“Mexican pride rocks at the Aragon”
By Benjamin Ortiz, Special to the Tribune

Section: Tempo
Date: April 28, 2008

Just past midnight at an Aragon Ballroom breaking out in wall-to-wall slam pits, the supershow “Mexicanos al Grito de Rock” had nearly the entire chock-a-block crowd singing the Mexican National Anthem, complete with patriotic gritos (cries) of “¡Que viva México!” to shake the stage like majestic cannonade.
It was not only a pre-Cinco de Mayo celebration but also practice for the upcoming May Day march, flash points for Mexican nationalism and hard-core righteous fury about the treatment of Latino immigrants in the U.S., themes not lost on any of the six bands (mostly from Mexico City) that played from roughly from 7 p.m. to 2 a.m. for an audience seriously rocking the red, white and green.
Frocked in nationalistic T-shirts, lucha libre wrestling masks, soccer jerseys and even the Mexican flag itself draped like a cape, the mainly twentysomething rockeros sported all the cultural commonplaces of the motherland, reinterpreted in Chicago as pride in home, hearth and long hair. As one T-shirt put it, “May the Virgin of Guadalupe bless the rock-and-roll band.”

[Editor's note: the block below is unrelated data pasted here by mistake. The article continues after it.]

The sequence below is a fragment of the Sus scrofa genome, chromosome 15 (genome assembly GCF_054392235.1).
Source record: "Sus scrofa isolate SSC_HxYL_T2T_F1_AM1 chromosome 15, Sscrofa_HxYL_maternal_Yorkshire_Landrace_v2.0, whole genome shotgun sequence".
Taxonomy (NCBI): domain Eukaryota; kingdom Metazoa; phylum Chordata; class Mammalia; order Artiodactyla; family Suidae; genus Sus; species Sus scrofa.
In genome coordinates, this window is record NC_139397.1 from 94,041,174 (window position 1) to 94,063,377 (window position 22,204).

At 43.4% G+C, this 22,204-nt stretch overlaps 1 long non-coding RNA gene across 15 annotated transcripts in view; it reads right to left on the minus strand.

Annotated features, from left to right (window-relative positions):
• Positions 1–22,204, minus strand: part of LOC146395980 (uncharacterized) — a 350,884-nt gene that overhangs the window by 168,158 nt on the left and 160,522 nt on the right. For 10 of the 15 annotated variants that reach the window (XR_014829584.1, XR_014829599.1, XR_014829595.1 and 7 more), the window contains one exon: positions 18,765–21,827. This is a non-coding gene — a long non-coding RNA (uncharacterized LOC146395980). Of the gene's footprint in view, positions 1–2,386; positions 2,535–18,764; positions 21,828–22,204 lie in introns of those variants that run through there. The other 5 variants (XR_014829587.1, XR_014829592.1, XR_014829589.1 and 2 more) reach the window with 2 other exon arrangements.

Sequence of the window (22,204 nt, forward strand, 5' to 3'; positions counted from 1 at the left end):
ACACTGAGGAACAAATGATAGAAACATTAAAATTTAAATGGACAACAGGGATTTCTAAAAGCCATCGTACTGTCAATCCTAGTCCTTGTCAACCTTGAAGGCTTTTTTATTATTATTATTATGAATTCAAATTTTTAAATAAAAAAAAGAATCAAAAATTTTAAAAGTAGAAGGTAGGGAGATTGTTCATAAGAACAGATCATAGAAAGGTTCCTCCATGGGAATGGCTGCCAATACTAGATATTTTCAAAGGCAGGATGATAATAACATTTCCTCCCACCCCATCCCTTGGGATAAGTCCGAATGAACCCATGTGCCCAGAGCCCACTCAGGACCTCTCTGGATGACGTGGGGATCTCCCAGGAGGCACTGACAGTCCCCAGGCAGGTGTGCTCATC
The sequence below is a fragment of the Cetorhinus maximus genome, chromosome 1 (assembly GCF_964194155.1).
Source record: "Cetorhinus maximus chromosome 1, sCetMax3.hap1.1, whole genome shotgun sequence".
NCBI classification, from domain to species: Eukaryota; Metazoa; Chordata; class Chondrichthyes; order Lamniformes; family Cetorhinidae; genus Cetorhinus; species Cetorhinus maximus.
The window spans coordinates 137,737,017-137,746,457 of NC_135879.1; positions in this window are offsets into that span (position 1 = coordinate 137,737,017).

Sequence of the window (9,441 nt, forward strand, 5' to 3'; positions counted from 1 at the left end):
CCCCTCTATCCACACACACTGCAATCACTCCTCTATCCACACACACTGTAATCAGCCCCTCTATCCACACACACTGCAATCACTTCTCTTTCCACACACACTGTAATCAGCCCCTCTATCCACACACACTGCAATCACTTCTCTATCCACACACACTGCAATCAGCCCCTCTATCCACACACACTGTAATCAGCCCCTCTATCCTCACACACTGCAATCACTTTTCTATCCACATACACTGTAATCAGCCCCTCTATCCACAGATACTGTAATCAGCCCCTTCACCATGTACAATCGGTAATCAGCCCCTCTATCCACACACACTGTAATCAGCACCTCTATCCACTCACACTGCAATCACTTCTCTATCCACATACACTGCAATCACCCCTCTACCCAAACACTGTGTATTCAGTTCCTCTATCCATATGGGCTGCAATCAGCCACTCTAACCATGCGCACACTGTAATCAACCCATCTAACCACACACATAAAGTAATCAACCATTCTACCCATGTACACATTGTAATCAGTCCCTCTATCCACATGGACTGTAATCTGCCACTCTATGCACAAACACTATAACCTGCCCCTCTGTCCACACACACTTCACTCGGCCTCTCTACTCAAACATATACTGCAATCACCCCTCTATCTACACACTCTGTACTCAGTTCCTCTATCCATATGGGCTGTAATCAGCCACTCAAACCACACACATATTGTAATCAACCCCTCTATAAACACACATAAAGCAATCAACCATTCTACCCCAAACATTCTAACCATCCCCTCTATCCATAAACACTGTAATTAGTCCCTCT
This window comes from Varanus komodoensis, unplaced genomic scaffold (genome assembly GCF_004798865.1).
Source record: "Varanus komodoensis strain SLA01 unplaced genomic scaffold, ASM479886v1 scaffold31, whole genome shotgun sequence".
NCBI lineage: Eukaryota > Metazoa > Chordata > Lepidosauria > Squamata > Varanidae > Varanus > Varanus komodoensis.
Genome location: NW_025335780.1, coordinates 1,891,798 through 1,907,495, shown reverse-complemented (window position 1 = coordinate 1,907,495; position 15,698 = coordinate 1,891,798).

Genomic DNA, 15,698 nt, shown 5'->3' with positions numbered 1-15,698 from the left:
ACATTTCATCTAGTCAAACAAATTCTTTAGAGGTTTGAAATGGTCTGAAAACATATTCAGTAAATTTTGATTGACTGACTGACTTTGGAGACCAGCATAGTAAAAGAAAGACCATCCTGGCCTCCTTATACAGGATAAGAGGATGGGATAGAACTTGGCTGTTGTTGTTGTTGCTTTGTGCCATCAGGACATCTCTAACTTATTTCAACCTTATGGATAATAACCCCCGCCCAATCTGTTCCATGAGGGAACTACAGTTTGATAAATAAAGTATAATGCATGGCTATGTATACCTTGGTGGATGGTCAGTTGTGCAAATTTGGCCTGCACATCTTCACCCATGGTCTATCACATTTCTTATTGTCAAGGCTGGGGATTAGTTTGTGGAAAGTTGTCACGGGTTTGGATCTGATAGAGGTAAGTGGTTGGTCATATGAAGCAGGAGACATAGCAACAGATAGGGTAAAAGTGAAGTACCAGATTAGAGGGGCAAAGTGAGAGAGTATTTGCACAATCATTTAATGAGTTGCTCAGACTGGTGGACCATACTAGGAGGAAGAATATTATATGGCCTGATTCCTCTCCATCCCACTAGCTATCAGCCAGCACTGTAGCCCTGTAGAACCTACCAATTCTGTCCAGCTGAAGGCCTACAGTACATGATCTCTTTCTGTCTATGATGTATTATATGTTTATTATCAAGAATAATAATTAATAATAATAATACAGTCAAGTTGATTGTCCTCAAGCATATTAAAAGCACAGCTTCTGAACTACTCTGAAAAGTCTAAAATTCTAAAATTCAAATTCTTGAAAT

The lineup paid tribute to the elder trio Heavy Nopal, which announced an “Asalto Chido” (“Attack of the Cool”), singing a tune made famous by Mexico’s Bob Dylan-esque “Rockdrigo” Gonzalez. Doling out raunchy blues-simmered cabaret rock like a geriatric garage band, Heavy Nopal warned the crowd, “Don’t ever stop being rock ‘n’ rollers but, above all, don’t ever stop being Mexican!” This was immediately followed by Hispanic versions of the Eagles and Bob Seger.
Call it MEXimum R&B.
Spinning between sets, local DJ Fuego held it all together with a sonic time trip through Mexico’s rock odyssey, and the onslaught of band-upon-band oscillated from Sturm und Drang metal (Luzbel) to grungy rock (Liran’ Roll and Banda Bostik) and finally Afro-beat-inspired ska (Panteon Rococo).
Just like stateside, rock long ago in Mexico was once considered anti-establishment, and greñudos (long-hairs) were a threat to the image of traditional folkways. Now, it’s a show of national identity to embrace rock and roots in one crunching power chord.

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